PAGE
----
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For small room playing - I'm sure Bach would have liked a P-515. But in a church, a proper pipe organ would take some beating.

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Having read the content of this thread and the other thread too, to me its not unlike watching/listening to political debate on CSPAN .... i find seemingly good points made on both sides of this and have decided for now to remain undecided on whether to stay in the middle or firmly pick one side or the other.


In the late 1800s and early 1900s, upright acoustics brought piano to the masses who otherwise could not afford - namely cost & space - a grand piano. Starting from that era and lasting into the present, on the pro side there are and have been generations of advocates happy to own or play or teach or listen to uprights that, ultimately, are not a grand .... will never be a grand ......but for themselves a suitable substitute nonetheless ..... operative word “suitable” ; on the con side, generations of critics happy or obligated to voice opinions valid or not in disparaging uprights.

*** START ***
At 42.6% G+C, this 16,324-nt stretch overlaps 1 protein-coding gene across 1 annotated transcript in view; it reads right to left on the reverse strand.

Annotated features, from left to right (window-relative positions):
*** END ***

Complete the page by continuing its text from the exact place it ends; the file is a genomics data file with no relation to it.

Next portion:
In similar fashion with the present, there are people content to own a DP, some who are content not because of how it compares as a substitute to a grand or even the supposedly lowly upright, but how a DP compares to nothing as a substitute IE. for many people a DP is a better substitute than no grand or no upright no nothing. Within this crowd, there are no doubt many who’s ability to sufficiently suspend disbelief allows them to enjoy the DP experience when they otherwise 1) have no acoustic experience with which to compare or 2) do have such experience but despite that are able to get on with enjoying the DP experience.